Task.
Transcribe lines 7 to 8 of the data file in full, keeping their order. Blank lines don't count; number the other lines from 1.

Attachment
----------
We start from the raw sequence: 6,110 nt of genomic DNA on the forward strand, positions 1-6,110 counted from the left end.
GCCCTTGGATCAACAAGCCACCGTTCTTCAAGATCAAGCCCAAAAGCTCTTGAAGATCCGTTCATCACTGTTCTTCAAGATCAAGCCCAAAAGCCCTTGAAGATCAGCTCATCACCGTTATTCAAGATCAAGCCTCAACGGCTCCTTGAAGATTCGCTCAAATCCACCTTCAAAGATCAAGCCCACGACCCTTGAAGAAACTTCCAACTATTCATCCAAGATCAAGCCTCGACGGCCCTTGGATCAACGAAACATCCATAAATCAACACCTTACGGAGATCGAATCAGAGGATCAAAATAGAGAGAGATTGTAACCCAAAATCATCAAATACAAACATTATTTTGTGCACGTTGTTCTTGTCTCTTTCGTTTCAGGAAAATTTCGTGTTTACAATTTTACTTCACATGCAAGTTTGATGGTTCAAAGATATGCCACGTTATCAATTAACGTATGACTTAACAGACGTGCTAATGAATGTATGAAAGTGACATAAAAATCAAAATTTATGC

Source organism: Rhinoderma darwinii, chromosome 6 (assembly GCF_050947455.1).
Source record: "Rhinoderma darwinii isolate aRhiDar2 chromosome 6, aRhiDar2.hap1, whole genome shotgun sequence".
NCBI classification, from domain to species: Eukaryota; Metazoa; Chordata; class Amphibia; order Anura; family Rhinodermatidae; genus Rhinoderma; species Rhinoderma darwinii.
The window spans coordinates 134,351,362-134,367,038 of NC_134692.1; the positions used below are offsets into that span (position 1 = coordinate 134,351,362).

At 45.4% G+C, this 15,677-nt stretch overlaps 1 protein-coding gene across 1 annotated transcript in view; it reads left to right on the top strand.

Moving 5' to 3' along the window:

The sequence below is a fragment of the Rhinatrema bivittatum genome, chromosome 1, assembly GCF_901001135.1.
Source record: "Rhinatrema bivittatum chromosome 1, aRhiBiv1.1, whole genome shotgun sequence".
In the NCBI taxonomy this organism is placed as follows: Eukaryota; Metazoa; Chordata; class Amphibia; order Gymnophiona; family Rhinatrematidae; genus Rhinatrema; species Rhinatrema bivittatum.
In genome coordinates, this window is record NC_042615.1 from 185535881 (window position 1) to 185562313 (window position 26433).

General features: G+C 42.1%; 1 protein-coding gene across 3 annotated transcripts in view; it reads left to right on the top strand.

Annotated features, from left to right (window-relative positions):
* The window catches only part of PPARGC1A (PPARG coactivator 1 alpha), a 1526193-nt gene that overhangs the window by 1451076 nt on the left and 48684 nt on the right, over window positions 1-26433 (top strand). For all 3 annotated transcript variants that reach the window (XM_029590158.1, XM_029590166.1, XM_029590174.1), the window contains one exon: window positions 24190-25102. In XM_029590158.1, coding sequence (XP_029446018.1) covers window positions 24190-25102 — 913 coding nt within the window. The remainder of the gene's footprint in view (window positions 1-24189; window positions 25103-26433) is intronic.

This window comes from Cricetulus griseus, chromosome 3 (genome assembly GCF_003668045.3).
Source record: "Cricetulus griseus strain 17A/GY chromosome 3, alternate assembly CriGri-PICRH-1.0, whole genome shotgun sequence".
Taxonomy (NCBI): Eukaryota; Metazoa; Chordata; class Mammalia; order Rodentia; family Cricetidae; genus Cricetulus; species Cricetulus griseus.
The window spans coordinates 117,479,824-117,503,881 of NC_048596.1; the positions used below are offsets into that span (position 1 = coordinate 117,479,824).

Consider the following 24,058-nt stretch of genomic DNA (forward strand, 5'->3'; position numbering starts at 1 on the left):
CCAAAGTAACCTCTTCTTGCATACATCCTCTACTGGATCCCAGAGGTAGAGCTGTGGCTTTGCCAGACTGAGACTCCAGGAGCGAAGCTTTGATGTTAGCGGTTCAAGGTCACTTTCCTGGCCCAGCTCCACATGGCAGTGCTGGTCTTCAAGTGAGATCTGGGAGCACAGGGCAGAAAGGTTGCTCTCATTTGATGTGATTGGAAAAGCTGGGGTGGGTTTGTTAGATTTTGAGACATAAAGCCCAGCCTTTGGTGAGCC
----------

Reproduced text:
At 45.4% G+C, this 15,677-nt stretch overlaps 1 protein-coding gene across 1 annotated transcript in view; it reads left to right on the top strand.

Moving 5' to 3' along the window: